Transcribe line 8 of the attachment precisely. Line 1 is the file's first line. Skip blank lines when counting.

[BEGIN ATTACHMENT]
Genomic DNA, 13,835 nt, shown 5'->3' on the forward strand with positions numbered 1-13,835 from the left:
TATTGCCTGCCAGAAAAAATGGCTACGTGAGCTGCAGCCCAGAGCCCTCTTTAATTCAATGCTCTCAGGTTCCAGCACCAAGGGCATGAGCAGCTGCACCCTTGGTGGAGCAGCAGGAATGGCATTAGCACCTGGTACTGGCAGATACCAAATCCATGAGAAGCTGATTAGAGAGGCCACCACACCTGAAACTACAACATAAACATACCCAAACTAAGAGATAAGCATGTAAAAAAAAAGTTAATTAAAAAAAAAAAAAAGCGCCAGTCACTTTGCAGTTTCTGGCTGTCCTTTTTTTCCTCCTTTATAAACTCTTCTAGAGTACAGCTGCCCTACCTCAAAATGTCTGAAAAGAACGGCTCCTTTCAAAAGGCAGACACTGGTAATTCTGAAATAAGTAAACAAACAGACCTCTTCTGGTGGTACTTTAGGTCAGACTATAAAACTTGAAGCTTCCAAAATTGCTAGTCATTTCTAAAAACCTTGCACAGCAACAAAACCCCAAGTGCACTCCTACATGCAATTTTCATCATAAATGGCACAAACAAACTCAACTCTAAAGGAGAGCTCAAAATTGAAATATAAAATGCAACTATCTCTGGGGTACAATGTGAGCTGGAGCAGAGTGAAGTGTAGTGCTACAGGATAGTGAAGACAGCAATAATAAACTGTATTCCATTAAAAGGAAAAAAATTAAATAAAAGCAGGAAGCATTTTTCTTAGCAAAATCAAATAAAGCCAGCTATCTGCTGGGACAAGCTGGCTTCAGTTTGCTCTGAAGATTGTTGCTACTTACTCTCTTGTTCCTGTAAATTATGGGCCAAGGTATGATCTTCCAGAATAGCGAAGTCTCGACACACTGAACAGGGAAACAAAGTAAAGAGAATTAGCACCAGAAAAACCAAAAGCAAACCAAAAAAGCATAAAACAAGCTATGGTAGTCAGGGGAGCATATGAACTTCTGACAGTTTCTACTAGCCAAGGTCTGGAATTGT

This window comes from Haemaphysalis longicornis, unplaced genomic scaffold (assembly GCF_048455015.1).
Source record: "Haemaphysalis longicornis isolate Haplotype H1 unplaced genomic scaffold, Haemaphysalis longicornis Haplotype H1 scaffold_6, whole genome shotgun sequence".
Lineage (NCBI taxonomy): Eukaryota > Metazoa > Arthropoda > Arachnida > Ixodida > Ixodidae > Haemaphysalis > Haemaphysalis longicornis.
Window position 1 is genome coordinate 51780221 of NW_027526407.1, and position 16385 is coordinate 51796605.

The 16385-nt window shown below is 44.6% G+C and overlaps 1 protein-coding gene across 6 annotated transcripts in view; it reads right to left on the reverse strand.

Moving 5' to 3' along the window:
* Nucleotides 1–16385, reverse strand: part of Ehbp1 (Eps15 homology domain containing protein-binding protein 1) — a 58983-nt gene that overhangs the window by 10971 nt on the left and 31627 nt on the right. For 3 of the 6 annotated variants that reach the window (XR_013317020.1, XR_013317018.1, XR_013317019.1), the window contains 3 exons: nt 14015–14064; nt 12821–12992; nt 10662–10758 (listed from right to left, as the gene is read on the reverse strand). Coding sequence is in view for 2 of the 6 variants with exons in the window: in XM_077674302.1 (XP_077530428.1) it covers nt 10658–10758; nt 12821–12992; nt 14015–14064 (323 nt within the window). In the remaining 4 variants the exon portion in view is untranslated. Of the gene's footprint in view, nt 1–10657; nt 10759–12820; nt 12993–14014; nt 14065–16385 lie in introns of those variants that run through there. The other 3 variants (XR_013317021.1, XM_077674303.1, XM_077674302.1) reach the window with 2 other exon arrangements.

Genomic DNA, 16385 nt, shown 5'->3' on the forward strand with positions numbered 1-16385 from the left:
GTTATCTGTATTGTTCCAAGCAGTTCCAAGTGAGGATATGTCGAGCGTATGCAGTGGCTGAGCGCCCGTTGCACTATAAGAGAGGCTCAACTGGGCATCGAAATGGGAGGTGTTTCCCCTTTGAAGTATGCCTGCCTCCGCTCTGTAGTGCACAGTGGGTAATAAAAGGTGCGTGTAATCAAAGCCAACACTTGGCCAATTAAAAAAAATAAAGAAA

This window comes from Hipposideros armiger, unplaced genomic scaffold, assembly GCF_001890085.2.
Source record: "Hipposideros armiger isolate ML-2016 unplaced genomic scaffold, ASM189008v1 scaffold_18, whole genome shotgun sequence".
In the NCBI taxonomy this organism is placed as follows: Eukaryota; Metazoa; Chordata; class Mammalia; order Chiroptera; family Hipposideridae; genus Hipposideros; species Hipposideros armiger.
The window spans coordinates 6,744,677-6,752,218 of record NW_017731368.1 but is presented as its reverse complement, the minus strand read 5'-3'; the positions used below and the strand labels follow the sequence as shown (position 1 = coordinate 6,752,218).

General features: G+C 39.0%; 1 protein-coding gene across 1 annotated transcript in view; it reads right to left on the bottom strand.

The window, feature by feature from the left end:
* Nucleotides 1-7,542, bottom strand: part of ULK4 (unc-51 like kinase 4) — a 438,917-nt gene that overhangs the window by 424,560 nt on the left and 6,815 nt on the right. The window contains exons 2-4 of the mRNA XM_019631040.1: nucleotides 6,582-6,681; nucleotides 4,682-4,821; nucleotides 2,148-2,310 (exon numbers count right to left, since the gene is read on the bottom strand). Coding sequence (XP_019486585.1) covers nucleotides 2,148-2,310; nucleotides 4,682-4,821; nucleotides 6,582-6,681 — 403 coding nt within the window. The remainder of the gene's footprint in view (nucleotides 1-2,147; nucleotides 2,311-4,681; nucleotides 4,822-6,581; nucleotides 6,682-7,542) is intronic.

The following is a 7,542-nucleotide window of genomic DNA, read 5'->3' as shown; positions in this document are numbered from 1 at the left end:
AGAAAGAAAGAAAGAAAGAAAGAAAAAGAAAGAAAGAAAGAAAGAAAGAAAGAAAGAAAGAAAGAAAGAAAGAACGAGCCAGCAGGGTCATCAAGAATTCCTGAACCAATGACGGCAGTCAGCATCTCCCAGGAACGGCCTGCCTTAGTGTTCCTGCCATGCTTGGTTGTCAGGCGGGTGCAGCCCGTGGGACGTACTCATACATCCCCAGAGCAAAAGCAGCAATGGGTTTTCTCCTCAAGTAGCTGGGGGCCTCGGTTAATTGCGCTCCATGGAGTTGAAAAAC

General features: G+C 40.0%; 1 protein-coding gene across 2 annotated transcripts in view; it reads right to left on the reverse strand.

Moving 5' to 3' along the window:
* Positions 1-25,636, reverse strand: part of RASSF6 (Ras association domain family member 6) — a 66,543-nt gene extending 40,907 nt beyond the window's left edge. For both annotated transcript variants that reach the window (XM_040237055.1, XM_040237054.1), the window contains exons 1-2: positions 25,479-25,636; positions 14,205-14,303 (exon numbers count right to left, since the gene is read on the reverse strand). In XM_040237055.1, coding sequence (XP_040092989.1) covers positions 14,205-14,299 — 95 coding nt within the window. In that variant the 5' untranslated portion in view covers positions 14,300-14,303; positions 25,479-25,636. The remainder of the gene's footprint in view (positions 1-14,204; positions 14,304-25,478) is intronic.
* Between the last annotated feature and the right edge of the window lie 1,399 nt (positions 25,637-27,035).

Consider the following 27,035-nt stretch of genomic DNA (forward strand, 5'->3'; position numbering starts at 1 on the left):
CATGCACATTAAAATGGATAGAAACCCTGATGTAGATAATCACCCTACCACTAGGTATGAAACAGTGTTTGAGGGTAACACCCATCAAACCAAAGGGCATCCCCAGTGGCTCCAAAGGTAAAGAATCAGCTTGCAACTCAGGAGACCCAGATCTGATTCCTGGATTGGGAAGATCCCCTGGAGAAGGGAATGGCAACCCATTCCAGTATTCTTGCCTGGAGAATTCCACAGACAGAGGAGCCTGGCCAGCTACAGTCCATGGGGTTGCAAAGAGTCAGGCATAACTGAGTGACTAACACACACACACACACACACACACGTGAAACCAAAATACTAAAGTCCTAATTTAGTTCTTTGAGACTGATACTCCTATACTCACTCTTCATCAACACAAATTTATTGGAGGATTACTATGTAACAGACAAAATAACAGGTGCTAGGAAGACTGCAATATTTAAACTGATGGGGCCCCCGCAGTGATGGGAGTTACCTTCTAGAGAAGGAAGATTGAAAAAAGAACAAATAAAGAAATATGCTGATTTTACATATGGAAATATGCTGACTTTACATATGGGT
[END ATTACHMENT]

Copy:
Moving 5' to 3' along the window: